The bailout of the wealthy: stock market sham, income inequality, and crushed consumer sentiment. Peak debt, peak Dow, peak inequality.
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In the midst of the stock market reaching record levels the Federal Reserve has increased its balance sheet to well over $3.2 trillion. The Fed continues to be the primary buyer of mortgage backed securities. This strategy has caused a flood of easy money from big banks into residential real estate as funds start chasing yield from under every rock. Yet the results are rather clear that this new stock market high has done very little to improve the lot of most Americans. Sure, we have a peak Dow but we also have peak food stamp usage, peak student debt, peak federal debt, and peak inequality. This is probably making many people rethink their notion of what constitutes a recovery. The bailouts have been incredibly expensive but the clear winners have been a very small fraction of Americans. The bailouts are also ongoing. While some of the bailouts have trickled down to some Americans most of the gains have been concentrated to a very small number of people.
A measure of income inequality for a nation can be found via the Gini ratio. As you can see, income inequality is at a post World War II high:
Most of the disparity started in the 1980s and hasn’t let up since. The Fed has also increased its balance sheet deep into uncharted territory. The current bailout dish of the day is QE3 with the Fed buying up mortgage backed securities. This has pushed the Fed balance sheet above $3.2 trillion:
Yet this has done very little to improve the economic landscape for average Americans. There is little hiding that inflation is hitting in very important areas including college tuition and healthcare. Even housing is getting expensive again but is hidden under the guise of low rates that mask the true underlying cost of a home. The Fed is betting that most Americans will ignore the sticker price and simply examine the monthly payment. The Fed is purchasing some $85 billion in MBS each month with no signs of stopping:
“(Bloomberg) Obviously, there has been improvement,” he said at a news conference in Washington today after the Fed decided to leave the pace of asset purchases unchanged at $85 billion a month. “One thing we would need is to make sure that this is not a temporary improvement.”
Yet a growth strategy based on debt has not helped the vast majority of Americans:
From 1970 to 2008 the bottom 90 percent of Americans have seen no real gain to their incomes. This may be surprising but also helps to explain why we have some 47+ million Americans receiving food stamps at a time when the stock market is reaching new highs.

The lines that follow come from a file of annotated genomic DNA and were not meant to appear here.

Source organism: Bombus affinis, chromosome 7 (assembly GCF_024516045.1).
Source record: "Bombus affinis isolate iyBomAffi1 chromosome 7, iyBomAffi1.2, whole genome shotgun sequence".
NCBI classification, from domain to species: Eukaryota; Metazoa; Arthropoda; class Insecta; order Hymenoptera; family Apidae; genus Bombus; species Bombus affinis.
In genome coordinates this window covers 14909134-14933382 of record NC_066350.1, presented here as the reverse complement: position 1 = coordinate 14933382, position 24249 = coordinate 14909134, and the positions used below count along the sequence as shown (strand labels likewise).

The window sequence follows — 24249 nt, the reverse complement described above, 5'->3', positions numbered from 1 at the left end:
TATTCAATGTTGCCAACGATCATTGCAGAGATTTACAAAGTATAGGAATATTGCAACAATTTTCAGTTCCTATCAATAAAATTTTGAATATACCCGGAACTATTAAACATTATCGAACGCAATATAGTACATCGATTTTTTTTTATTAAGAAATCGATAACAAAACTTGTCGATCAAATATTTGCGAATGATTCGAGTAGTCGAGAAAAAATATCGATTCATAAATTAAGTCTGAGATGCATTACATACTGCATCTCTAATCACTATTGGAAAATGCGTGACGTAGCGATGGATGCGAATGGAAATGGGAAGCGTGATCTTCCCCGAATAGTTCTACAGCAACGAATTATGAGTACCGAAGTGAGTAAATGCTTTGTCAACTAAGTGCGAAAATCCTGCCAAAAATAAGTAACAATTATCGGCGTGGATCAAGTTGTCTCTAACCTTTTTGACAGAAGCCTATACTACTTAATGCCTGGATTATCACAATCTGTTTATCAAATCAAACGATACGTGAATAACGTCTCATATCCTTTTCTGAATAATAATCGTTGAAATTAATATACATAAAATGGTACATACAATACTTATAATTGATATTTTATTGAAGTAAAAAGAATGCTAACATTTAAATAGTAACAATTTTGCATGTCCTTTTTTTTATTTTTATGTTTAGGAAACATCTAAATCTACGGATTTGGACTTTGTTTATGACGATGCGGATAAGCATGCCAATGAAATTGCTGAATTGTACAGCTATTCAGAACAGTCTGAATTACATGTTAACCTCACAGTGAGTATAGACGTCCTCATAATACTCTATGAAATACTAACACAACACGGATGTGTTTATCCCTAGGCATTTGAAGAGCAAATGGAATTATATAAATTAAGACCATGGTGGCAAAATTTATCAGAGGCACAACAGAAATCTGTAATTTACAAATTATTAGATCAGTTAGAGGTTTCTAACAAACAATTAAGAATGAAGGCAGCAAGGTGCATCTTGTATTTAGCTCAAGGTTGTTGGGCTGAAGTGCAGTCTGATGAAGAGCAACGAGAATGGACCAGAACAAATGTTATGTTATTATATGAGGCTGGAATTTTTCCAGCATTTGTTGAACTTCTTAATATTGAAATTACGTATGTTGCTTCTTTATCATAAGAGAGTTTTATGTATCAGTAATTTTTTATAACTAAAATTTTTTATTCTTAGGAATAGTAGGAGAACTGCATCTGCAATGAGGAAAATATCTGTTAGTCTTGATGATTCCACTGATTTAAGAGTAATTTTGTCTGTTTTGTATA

It also helps to explain why consumer sentiment is at levels that were last felt during the middle of the crisis in 2008:
First, most Americans do not own any significant amount of stocks. Many organizations have boosted their profits by slashing wages and jobs. Good for stock prices but not good for workers. Also, many organizations now make a large amount of their profits abroad. And finally, many Americans derive the largest part of their net worth from housing. According to the CredAbility Distress Index things are still tough for many:
The Index score is tied to one of 5 general rating categories, which reflect the strength and stability of the consumer’s position.
Less than 60 Emergency / Crisis
60 – 69 Distressed / Unstable
70 – 79 Weakening / At-Risk
80 – 89 Good / Stable
90 and Above Excellent / Secure
Low rates have not cured the 10 million homes that are still underwater. Prices might be rising in certain areas but this is a reflection of low rates courtesy of the Fed and this play might be played out. The Fed has pushed rates to negative territory. What is now happening is large investors are purchasing homes throughout the country for investments. Many looking to buy are finding very little inventory and are having to compete with large money investors. The Fed has made it easy for member banks to access easy money. Ironically access to credit for most Americans is still tough.
Wealthier Americans derive their wealth from stocks. So this resurgence in stocks is definitely increasing their bottom line but one out of three Americans has no savings and half are one paycheck away from being on the streets. The bailouts started occurring nearly five years ago so we can now look at the track record of what has occurred. What has happened is that for most Americans, a low wage system has been pushed into their lifestyle. No method of privatizing gains and socializing losses. Yet this is the current system that still reigns for a few. A peak for the Dow and speculation in real estate coming again thanks to low rates from the Fed. Are we to expect that this time around things are going to get better for the middle class?